Children's Health and Wellness

Heart-Healthy Eating

What is heart-healthy eating?

A diet high in fat and cholesterol may contribute to the development of heart disease in adulthood. A heart-healthy diet may help prevent or treat high blood cholesterol levels. The American Academy of Pediatrics Committee on Nutrition recommends that healthy children age 2 and older follow a diet low in fat (30% of calories from fat). These are the same recommendations for healthy adults. A diet high in fat, especially saturated fat, may increase your child's risk for heart disease and obesity in adulthood. It is important to teach your child about healthy eating so that he or she can make healthy food choices as an adult.

It is important not to put children younger than age 2 on a low-fat diet unless advised by your child's health care provider. Children younger than age 2 need fat in their diets to promote appropriate growth and development.

What is saturated fat?

Saturated fat is a type of fat found in foods and is usually solid at room temperature. This type of fat may raise the body's total blood cholesterol level more than other types of fat. It is recommended to limit saturated fat and replace it with unsaturated fat to help decrease the risk for heart disease. Some of the main sources of saturated fat include the following:

  • Butter

  • Cheeses

  • Fatty meats (bacon, hot dogs, ribs, and sausage)

  • Chicken skin

  • Whole milk

  • Ice cream

  • Pizza

  • Grain and dairy based desserts

  • Coconut oil

  • Palm oil

What is unsaturated fat?

Unsaturated fat is a type of fat in foods and is usually liquid at room temperature. This type of fat does not usually increase the body's total blood cholesterol level when eaten in moderate amounts. Foods high in unsaturated fats which can replace unhealthy fats include the following:

  • Olive oil

  • Canola oil

  • Safflower and sunflower oil

  • Nuts and seeds

  • Peanut butter

  • Corn oil and vegetable oils

What is cholesterol?

Cholesterol is a waxy substance that is made by the body and found in some foods. Cholesterol found in foods is called dietary cholesterol and is found only in animal foods, like the following:

  • Meat

  • Poultry

  • Fish

  • Eggs

  • Dairy products

Plant foods (grains, fruits, and vegetables) do not contain cholesterol. If the body's blood cholesterol gets too high, then cholesterol may build up in the blood vessels and cause damage. For decades, it has been recommended to limit the amount of cholesterol in your diet. However, recent evidence suggests cholesterol from food does not raise blood cholesterol levels as much as previously thought.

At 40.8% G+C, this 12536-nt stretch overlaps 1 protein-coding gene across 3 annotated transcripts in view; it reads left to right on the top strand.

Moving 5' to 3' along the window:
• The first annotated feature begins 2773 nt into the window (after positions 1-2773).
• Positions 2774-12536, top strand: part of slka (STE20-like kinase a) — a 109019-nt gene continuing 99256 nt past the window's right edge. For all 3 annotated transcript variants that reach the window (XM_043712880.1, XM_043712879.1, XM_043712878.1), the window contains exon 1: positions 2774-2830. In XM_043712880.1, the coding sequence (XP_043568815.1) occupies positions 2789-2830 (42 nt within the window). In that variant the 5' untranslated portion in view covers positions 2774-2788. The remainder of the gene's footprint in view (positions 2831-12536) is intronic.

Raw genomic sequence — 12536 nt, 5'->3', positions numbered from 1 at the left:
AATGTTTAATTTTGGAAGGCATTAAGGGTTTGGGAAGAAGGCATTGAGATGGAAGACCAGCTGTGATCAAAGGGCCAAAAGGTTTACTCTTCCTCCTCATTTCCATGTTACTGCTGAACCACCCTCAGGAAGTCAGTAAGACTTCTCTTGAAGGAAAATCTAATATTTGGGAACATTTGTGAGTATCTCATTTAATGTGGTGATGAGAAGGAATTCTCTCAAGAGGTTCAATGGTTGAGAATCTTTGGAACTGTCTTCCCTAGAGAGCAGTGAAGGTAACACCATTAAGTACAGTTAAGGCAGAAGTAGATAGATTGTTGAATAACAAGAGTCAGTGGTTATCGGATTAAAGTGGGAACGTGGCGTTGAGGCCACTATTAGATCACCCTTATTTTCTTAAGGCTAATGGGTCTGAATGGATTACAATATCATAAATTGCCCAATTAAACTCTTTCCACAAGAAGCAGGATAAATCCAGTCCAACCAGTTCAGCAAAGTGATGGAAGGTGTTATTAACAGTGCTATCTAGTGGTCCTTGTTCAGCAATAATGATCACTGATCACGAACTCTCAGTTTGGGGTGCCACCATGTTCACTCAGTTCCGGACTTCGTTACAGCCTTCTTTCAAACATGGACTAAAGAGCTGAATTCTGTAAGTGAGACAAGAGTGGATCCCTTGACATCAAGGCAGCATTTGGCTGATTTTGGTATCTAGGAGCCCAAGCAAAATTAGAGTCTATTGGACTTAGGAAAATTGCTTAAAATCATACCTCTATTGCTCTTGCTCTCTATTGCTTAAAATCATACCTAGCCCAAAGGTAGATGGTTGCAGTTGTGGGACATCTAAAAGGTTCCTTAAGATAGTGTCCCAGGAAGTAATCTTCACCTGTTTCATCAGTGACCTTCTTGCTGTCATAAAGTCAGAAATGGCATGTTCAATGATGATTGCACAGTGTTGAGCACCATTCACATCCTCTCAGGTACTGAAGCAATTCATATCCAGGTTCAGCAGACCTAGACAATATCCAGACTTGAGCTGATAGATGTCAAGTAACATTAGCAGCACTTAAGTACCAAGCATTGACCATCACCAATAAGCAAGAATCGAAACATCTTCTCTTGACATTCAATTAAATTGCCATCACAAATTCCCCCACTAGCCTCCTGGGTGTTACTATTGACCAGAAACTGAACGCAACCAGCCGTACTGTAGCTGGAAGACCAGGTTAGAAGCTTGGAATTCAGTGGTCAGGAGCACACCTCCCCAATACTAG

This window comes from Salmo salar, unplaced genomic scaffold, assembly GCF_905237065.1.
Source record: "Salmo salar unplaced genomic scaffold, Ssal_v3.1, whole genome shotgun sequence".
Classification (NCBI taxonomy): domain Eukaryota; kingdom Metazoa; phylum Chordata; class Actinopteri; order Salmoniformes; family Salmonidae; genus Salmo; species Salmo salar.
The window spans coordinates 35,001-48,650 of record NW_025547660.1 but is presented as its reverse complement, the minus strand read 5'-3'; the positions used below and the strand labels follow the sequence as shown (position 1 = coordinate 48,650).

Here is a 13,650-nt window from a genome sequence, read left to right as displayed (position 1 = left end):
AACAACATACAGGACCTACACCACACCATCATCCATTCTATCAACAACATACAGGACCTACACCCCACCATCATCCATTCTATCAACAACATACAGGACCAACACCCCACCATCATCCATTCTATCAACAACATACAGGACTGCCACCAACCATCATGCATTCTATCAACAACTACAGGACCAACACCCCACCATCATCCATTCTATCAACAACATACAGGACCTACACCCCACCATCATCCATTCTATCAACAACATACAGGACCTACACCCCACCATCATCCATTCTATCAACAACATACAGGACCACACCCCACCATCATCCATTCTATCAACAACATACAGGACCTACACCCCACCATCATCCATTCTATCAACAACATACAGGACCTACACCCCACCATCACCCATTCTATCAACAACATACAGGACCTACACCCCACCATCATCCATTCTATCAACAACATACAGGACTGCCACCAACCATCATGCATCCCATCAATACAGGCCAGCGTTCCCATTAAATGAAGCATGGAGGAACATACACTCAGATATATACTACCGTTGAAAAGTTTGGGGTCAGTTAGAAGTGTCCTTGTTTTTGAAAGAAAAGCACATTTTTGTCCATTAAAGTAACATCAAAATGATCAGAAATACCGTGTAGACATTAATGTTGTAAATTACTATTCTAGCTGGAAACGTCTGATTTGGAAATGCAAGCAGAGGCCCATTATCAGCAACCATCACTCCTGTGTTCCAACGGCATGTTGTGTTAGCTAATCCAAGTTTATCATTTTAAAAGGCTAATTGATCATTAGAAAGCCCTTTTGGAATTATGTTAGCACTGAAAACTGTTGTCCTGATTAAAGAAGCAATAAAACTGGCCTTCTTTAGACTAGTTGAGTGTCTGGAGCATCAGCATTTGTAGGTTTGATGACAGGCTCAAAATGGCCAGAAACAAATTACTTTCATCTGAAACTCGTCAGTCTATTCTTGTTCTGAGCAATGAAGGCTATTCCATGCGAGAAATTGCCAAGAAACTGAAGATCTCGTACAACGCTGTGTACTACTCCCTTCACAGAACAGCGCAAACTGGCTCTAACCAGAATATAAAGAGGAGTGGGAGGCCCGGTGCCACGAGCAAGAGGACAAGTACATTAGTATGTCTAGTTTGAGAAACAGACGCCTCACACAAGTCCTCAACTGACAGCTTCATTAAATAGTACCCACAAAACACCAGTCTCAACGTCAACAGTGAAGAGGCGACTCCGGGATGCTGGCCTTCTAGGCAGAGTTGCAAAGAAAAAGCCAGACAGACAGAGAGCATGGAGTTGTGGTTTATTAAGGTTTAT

Choose My Plate icon

Making healthy food choices

The MyPlate icon is a guideline to help you and your child eat a healthy diet. MyPlate can help you and your child eat a variety of foods while encouraging the right amount of calories and fat. The USDA and the U.S. Department of Health and Human Services have prepared the following food plate to guide parents in selecting foods for children age 2 and older.

The MyPlate icon is divided into 5 food group categories, emphasizing the nutritional intake of the following:

  • Grains. Foods made from wheat, rice, oats, cornmeal, barley, or another cereal grain are grain products. Make at least half of your grains whole grains. Examples of whole grains include whole wheat, brown rice, and oatmeal.

  • Vegetables. Vary your vegetables. Choose a variety of vegetables, including dark green, red, and orange vegetables, legumes (dry beans and peas), and starchy vegetables. Make half your plate fruits and vegetables

  • Fruits. Any fruit or 100% fruit juice counts as part of the fruit group. Fruits may be fresh, canned, frozen, or dried, and may be whole, cut up, or pureed.

  • Dairy. Milk products and many foods made from milk are considered part of this food group. Switch to fat-free or low-fat milk products, as well as those that are high in calcium.

  • Protein. Go lean with protein. Choose low-fat or lean cuts of meat and poultry. Vary your protein routine by choosing more fish, nuts, seeds, dried beans and peas.

Oils are not a food group, yet some, like vegetable and nut oils, contain essential nutrients and can be included in the diet in moderation. Others, like animal fats, are solid and should be avoided. Studies have shown that a Mediterranean diet consisting of vegetables, whole grains, beans, fruits, and olive oil lowers the risk of heart disease.

Keeping your sodium intake to less than 2.3 grams of sodium a day lowers the risk of a heart attack.

Exercise and everyday physical activity should also be included with a healthy dietary plan. 

Nutrition and activity tips

Suggestions for heart-healthy eating include:

  • Try to control when and where food is eaten by your children by providing regular daily meal times with social interaction and demonstration of healthy eating behaviors.

  • Involve children in the selection and preparation of foods. Teach them to make healthy choices by providing opportunities to select foods based on their nutritional value.

  • For children in general, reported dietary intakes of the following are low enough to be of concern by the USDA: vitamin E, calcium, magnesium, potassium, and fiber. Select foods with these nutrients when possible.